A Ukrainian man has filmed himself offering to tow an enemy tank back to Russia, after spotting the assault vehicle having apparently ground to a halt in the middle of a motorway.
The latest in a series of viral clips of Ukrainians bravely confronting Russian troops shows the driver pulling up alongside the motionless military vehicle, and asking several soldiers from his open window whether they have broken down.
Upon being told that they have run out of fuel, the driver prompts laughter from the soldiers as he asks: “Can I tow you back to Russia?”
According to translations on social media, he then tells the soldiers they are en route to Kyiv after they fail to tell him where they are supposed to be going.
Asked by the soldiers for news on the invasion, he tells them that Ukraine is winning the war while Moscow’s troops are good at surrendering because “they also do not know where they are going”.
As a parting shot, the Ukrainian claims to have asked “the whole column” of Russian vehicles advancing towards the capital but that “no one knows where they are and where they are going”. The footage shows him driving past yet another stationary tank within 30 seconds.
While The Independent was unable to trace the origins of the footage, the two tanks appear to be a Soviet amphibious MT-LB vehicle, and a T-72B3 Russian battle tank – both of which are being used by Moscow in the conflict.
The footage was shared widely by journalists, including a BBC disinformation reporter, and government officials, including Estonia’s former chief of defence, Riho Terras, who said: “Does this look like a force that is prepared to fight an extended conflict?
“They have no fuel, no motivation, they do not even know where they are supposed to go. A surreal exchange to be honest, but it shows how unprepared these first waves of Russian invasion have been.
“Nevertheless, our takeaway from this must not be that Ukrainian victory is granted. It is not, we are in the first days of the conflict and desperation can drive Putin to heinous actions. Yet, great to see that more and more Western countries are sending arms to Ukrainians.”
Scott Gehlbach, a University of Chicago political economist who specialises in Russia and Ukraine, suggested there was “lots of evidence that Russia botched the logistics of its military operation”, writing on Twitter: “But I think this video illustrates another problem for Putin: a failure to prepare Russia’s population, including its soldiers, for war.”
He added: “Russia may be able to compensate for an absence of fighting spirit through sheer numbers. But the lack of preparation—logistical and ideological—will imply greater casualties, military and civilian.”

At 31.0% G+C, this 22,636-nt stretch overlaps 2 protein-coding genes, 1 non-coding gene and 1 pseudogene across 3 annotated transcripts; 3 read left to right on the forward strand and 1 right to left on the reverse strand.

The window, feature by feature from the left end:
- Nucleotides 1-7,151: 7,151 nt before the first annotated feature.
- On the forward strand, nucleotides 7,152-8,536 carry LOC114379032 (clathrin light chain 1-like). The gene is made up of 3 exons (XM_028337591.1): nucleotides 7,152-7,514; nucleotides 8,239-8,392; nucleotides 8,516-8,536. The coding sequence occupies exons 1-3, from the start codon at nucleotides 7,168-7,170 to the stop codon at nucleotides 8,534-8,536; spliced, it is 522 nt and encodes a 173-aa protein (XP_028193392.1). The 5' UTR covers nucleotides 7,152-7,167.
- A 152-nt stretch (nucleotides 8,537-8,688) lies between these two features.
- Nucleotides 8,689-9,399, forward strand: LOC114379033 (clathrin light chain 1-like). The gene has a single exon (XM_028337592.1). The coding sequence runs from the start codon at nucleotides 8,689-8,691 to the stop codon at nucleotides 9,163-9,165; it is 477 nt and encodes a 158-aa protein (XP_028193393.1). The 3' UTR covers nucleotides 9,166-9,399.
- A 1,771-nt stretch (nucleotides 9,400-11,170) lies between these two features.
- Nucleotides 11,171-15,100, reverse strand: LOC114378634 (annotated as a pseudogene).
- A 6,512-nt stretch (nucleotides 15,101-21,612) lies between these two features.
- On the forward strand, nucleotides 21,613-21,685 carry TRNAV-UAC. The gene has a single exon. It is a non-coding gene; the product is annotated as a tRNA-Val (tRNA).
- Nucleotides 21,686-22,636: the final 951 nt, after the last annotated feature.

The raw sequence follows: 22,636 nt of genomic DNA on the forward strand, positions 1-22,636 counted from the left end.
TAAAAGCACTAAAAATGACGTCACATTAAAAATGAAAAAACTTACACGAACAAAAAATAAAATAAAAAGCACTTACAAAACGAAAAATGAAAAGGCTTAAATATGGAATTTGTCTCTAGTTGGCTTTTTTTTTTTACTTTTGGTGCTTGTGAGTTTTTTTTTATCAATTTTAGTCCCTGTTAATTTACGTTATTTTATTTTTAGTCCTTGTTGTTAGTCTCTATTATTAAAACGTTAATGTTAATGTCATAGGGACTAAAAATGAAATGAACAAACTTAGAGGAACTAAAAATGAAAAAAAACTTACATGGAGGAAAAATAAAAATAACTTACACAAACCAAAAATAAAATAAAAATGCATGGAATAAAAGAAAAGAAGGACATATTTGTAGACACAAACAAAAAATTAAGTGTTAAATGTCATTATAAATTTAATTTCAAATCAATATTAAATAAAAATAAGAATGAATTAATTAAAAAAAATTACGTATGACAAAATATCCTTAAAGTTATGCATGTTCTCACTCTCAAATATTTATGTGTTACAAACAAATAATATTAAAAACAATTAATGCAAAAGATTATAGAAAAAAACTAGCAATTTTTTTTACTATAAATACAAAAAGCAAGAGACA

It is not the only report of Moscow tanks running out of fuel as Vladimir Putin’s invasion of Russia’s sovereign neighbour enters its third day, with a UK government minister among those suggesting the Kremlin’s plan “is nowhere near running to schedule” amid strong Ukrainian resistance.
A Ukrainian military Facebook account claimed on Friday that Russian troops stopped near Konotop, north east of Kyiv, had “a problem with fuel and supplies”, alleging that some invading soldiers were walking around with gas canisters “trying to buy fuel” and others were “demanding food from the local population” while businesses had been looted.
“The main armoured columns approaching Kyiv are still some way off. That is a testament to the incredible resistance the Ukrainian armoured forces have put up over the last 48 hours or so,” UK armed forces minister James Heappey told Sky News on Saturday.
“Clearly the Russian plan is to take Kyiv but the reality is that the Ukrainians are thwarting them thus far. It looks like the Russian plan is nowhere near running to schedule.
“I think that will be a great cause of concern for President Putin and rather points to the fact that there was a lot of hubris in the Russian plan and that he may be awfully advised.”
Fighting intensified overnight in the Ukrainian capital, as small Russian raiding groups’ attempts to infiltrate the city saw street skirmishes break out, as Moscow’s forces continue to advance on Kyiv from multiple directions.
But the UK Ministry of Defence said on Saturday that the speed of the Russian advance had “temporarily slowed likely as a result of acute logistical difficulties and strong Ukrainian resistance”.
"Russian forces are bypassing major Ukrainian population centres while leaving forces to encircle and isolate them,” the ministry said in an intelligence update.
“Overnight clashes in Kyiv are likely to have involved limited numbers of pre-positioned Russian sabotage groups. The capture of Kyiv remains Russia's primary military objective.”
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